Michael Docktor, MD, is director of Clinical Mobile Solutions at Boston Children’s Hospital and a pediatric gastroenterologist with a research and clinical interest in inflammatory bowel disease. (See a recent interview with him on MedTech Boston.)
How do the most disruptive companies of our day like Facebook and Pinterest get started? In the warm glow of Silicon Valley, in the shadows of technology titans such as Apple and Google, bright, enthusiastic young entrepreneurs, programmers and designers get together to “hack” ideas for the next big thing. The concept is simple and has worked in tackling challenges from creating the next great social network to developing an innovative green-energy technology.
However, applying this model of collaborative, rapid problem-solving to pain points in health care is still a relatively novel concept. Hacking Medicine, a community of passionate “hackers” at the Massachusetts Institute of Technology (MIT), has brought this practice to medicine and successfully organized events from Uganda to Boston. Graduates of one recent event with AthenaHealth—which develops and sells cloud-based services for electronic health records, practice management and care coordination—are on their way to developing successful businesses, including PillPack (helping patients manage their medications), the BeTH Project (inexpensive adjustable prostheses) and Podimetrics (a data-transmitting shoe insole for diabetics).
At Boston Children’s Hospital, a core group of clinicians and innovators has joined forces with the Hacking Medicine team to bring this exciting, potentially transformative opportunity to pediatrics. Through Hacking Pediatrics (October 18-20), we want to meet the needs of pediatric patients who face an unsolved problem, parents facing seemingly insurmountable hurdles in caring for their child and clinicians with an “aha” moment.
Coleman Shelton, MIT entrepreneur and Hacking Medicine co-leader, defines our mission best: “Imagine you’re about to step into a room with a hundred of the brightest minds in medicine, engineering, business and design. What if they all turned to you and said, ‘How can we make your life and the lives of your family better . . . today?’”
We look forward to engaging the Boston Children’s community in crowd-sourcing ideas from our hundreds of thousands of patients and families through a broad Facebook campaign. By listening to our patients, families and clinicians about the biggest issues in pediatrics and providing the expertise to “hack” a solution, we can develop apps, devices and software solutions that break down barriers and keep children and families healthy, happy and safe.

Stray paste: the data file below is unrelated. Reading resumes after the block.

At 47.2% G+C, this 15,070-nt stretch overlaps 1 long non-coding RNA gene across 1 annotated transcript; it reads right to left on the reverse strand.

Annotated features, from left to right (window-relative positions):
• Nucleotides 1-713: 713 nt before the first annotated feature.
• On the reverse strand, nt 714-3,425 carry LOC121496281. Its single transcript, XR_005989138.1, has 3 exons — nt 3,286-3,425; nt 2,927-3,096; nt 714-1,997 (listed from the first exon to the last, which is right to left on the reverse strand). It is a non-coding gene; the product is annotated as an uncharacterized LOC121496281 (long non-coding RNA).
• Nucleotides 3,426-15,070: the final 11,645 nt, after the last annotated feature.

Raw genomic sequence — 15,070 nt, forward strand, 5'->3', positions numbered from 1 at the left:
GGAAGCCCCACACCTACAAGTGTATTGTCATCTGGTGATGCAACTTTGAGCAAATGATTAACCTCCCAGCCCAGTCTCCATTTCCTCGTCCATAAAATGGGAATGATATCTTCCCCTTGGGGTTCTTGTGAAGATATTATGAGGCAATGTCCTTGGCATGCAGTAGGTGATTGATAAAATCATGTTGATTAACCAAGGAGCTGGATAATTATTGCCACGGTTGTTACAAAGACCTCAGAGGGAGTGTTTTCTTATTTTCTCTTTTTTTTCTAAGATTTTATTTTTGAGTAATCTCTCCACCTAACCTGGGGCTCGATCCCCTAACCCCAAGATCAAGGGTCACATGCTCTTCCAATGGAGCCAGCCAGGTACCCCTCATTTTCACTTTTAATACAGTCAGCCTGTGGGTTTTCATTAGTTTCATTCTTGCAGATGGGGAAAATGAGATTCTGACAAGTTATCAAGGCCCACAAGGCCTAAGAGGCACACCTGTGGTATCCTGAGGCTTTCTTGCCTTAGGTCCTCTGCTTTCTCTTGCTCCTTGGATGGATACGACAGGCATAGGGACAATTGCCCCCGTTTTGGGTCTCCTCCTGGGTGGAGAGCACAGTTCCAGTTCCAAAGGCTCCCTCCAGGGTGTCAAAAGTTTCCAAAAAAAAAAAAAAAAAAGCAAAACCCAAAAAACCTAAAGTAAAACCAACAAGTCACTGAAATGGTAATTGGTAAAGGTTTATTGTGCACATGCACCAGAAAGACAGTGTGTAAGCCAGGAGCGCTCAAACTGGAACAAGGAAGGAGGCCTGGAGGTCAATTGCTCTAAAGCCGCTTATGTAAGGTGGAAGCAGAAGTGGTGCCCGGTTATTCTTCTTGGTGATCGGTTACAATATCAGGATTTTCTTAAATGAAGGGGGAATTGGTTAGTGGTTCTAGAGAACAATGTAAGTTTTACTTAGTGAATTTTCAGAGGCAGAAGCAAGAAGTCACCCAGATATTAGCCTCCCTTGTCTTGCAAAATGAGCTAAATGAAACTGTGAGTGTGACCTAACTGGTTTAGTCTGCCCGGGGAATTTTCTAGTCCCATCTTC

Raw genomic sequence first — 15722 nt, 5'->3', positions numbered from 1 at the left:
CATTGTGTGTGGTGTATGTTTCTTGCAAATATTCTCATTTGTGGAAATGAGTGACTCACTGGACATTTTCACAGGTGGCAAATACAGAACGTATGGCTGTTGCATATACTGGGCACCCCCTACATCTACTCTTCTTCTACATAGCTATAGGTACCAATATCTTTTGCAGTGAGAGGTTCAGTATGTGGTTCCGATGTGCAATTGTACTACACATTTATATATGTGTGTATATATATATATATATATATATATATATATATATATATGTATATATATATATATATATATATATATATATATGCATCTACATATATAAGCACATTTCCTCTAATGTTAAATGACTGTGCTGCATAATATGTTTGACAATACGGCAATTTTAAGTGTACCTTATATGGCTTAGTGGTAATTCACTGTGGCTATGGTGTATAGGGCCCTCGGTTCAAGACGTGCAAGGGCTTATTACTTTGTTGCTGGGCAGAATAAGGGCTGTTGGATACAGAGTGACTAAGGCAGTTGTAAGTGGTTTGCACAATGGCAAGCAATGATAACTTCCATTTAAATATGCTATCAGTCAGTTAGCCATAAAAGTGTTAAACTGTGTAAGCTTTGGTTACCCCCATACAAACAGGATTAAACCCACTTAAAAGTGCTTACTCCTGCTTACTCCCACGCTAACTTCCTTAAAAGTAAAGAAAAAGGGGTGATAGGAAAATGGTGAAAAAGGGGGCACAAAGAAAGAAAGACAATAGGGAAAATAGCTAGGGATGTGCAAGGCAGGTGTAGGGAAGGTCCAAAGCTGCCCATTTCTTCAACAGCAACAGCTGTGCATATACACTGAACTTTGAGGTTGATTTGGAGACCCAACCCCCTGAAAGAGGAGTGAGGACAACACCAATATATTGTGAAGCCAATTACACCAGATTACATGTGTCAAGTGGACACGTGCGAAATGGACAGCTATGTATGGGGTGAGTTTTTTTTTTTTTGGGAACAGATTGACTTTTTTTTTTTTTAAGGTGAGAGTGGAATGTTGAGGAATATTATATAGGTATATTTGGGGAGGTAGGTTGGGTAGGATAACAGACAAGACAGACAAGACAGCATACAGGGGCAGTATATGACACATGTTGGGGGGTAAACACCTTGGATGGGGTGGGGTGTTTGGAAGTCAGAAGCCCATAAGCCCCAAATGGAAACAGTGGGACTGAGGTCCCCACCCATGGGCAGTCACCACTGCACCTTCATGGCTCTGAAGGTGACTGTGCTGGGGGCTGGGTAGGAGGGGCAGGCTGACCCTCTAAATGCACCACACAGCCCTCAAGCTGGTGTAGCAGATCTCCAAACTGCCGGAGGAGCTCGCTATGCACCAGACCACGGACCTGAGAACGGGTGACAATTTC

Perhaps not surprisingly for a large academic institution, we grappled with several challenges in planning for an open and successful hackathon. For example, patent attorney Alan Steele, MD, PhD, at Harvard points out that the issue of intellectual property (IP) is commonly ignored at hackathons, a choice that is occasionally regretted. In an effort to create rather than stifle opportunity, we worked with Erik Halvorsen, PhD, executive director of the Technology and Innovation Development Office (TIDO) at Boston Children’s, to better understand and address the IP issue.Docktor
Fortunately, for the event itself, we have chosen to avoid onerous contracts and founders agreements that have killed many a hackathon. Rather, we hope to provide an open framework, with support from members of TIDO at the event to advise attendees of IP issues that may impact participants from Boston Children’s and other institutions. Essentially, we want people to collaborate and dream without barriers, but also to be cognizant of the role their home institution or company may play in IP development.
Another challenge: How do we incentivize the designers, engineers and tech community to participate in this event? For clinicians and families, the opportunity to connect with smart people who can build the solutions to their problems is its own incentive. For hackers and hopeful health-care startups, the interests are different, as we’ve learned in working with the Hacking Medicine group. While it may come as a surprise, a juicy cash prize for the “winners” of a hackathon isn’t always enough. Rather, mentorship from health-care stakeholders, the chance to connect with health-care incubators/accelerators and opportunities to test their prototypes in a real-world pilot can be far more enticing.
We also will be offering incentives for the groups to continue their work after the event, including opportunities for further funding, development resources such as cloud-server space and mentorship from the Hacking Pediatrics community. To help opportunity flourish, we are bringing in the insight, financial support and promise of mentorship from Boston Children’s leaders such as Chief Information Officer Daniel Nigrin, MD, MS; Chief Innovation Officer Naomi Fried, PhD; Chief Nursing Officer Laura Wood, DNP, MS, RN; and Chief Administrative Officer Dick Argys—as well as the MIT and greater Boston tech community.
By cultivating a community of Boston-area health-care innovators who are interested in helping children, we hope to shepherd good ideas toward a future in the marketplace. You can be part of this community: Apply to join a Hacking Pediatrics team, participate in idea sourcing online and join us for more conversation at Boston Children’s Hospital’s National Pediatric Innovation Summit + Awards (Sept. 26-27).